But in this film, besides being in color and having lots of outdoors scenes, there are plenty of great riding and fight scenes, including a full blown stampede. Best of all, both the Masked Man and Tonto each get to do a full-blown, knock-down, drag out fist fight. (Tonto's fight sequence is the more impressive one, since he ends up holding his own against an entire mob, until the sheer numbers inevitably overpower him. I won't spoil it how that situation resolves…) Additional treats include the Lone Ranger donning the Old Geezer disguise he often used in the TV series, and Silver doing some memorable work (similar to Lassie or Flipper, yet amazingly, this does not come off as corny).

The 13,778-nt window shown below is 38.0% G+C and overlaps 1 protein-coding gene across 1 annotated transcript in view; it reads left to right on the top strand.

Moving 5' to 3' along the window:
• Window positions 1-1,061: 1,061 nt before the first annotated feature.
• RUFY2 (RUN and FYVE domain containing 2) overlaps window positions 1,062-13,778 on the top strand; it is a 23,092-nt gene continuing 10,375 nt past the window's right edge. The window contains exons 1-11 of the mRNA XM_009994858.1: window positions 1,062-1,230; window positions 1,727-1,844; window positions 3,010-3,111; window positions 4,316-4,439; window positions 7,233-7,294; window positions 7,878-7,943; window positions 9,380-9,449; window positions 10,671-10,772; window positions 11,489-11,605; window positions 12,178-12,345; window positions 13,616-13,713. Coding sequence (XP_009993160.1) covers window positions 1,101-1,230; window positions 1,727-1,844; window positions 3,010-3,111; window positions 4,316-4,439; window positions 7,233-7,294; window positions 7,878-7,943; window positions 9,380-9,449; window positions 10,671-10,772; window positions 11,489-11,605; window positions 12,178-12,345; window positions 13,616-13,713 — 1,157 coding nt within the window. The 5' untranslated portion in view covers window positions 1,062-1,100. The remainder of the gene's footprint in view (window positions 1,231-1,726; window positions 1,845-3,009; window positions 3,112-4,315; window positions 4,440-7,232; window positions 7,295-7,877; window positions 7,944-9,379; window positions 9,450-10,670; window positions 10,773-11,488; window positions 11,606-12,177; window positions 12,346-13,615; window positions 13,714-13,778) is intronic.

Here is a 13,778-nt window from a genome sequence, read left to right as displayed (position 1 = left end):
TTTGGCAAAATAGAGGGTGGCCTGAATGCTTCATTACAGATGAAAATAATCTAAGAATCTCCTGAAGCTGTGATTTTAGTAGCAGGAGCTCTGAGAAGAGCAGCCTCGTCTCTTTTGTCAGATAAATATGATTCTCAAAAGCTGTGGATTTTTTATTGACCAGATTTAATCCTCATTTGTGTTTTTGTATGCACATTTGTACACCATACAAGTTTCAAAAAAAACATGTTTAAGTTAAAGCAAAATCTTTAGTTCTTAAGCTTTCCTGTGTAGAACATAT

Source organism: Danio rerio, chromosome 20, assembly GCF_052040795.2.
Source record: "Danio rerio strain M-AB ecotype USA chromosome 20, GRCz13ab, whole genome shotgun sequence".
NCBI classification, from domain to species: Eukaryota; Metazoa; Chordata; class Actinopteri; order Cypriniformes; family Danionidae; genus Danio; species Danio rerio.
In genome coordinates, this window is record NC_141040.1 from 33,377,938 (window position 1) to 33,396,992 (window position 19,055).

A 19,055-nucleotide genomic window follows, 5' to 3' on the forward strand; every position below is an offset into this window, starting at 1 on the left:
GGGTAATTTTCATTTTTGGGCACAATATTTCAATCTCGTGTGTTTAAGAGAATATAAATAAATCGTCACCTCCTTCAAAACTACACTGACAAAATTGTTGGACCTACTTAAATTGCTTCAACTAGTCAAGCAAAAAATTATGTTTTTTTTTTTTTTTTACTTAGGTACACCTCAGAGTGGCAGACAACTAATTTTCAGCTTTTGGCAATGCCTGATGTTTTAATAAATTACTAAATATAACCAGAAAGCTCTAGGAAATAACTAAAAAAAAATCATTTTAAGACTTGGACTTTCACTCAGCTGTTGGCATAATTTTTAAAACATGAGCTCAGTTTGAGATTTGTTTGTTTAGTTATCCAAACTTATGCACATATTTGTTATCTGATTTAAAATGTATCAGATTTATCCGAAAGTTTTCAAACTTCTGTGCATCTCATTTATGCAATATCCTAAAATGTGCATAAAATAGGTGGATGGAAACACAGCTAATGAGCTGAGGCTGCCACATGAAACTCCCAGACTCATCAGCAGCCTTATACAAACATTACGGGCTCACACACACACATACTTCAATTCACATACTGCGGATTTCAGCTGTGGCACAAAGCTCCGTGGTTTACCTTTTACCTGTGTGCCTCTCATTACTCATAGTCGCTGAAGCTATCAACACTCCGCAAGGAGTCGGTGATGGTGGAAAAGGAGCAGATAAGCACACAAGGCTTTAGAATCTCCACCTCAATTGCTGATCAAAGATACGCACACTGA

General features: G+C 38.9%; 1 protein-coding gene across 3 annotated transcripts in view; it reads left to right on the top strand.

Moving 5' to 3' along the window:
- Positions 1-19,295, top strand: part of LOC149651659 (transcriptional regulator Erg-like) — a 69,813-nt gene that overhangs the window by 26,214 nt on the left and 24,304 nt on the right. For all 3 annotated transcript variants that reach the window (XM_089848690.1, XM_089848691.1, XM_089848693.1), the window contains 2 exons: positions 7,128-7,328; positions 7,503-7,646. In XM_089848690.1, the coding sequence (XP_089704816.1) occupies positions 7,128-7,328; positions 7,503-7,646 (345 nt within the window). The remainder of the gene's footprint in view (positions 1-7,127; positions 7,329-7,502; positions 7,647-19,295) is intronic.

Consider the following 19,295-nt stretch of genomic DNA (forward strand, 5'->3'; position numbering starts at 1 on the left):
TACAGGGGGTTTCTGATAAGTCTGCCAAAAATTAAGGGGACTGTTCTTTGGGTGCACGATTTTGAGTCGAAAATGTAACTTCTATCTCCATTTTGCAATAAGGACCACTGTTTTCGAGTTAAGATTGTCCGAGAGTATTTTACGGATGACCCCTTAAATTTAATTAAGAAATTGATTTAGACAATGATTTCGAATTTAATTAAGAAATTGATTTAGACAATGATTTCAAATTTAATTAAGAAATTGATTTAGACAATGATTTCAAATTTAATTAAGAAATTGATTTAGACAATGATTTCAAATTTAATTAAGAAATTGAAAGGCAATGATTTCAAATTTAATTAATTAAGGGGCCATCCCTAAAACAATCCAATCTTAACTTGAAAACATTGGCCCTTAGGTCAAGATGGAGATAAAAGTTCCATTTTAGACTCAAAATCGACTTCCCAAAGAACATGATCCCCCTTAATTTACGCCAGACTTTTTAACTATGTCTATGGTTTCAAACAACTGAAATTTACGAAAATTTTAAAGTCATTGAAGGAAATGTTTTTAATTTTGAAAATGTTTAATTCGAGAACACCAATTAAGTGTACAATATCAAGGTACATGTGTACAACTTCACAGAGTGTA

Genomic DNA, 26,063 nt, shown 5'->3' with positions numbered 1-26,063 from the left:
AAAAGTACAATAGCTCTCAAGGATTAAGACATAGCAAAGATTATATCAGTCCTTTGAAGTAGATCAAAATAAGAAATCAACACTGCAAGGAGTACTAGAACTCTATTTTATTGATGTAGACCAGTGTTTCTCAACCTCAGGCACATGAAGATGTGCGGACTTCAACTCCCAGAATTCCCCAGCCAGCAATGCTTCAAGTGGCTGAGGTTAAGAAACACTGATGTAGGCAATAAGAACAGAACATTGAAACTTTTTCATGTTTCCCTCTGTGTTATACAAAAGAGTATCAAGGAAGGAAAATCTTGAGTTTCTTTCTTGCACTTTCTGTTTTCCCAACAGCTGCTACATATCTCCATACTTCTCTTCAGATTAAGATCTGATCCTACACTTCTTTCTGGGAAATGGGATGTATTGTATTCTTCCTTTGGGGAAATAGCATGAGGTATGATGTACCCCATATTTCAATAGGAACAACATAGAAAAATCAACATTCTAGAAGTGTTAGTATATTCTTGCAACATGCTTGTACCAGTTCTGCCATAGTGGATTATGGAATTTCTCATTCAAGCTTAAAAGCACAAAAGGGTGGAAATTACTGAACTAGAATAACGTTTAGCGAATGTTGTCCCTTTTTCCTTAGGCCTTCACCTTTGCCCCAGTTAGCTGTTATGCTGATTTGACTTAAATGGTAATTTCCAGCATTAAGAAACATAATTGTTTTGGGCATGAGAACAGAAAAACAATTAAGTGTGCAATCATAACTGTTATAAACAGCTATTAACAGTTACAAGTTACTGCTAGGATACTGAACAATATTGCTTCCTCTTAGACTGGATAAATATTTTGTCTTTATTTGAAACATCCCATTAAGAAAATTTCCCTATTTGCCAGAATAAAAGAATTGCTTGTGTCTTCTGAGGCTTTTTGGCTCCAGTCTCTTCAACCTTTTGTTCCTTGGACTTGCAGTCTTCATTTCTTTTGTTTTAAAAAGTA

Certainly there were no other actors, at least on screen, who ever did or ever could portray the Masked Man and Tonto as good as Clayton Moore and Jay Silverheels. Considering the material they had to work with, it would have been extremely easy for them to overdo it, or to be corny or campy. But no, they each had an almost magical ability to make these potentially ludicrous characters believable and likable.

I am especially impressed by Silverheels, whose dialog for some inexplicable reason was always written as Johnny Weismueller-style broken English, always delivered his lines with credibility. Tonto was never ridiculous, rather the opposite. In this film, unfortunately, all the Native Americans have to speak in this idiotic way, and you can see how hard it is to be take these guys seriously. Yet Silverheels' Tonto always projects intelligence and valor, despite horrible lines. I attribute this to Silverheels' ability as an actor.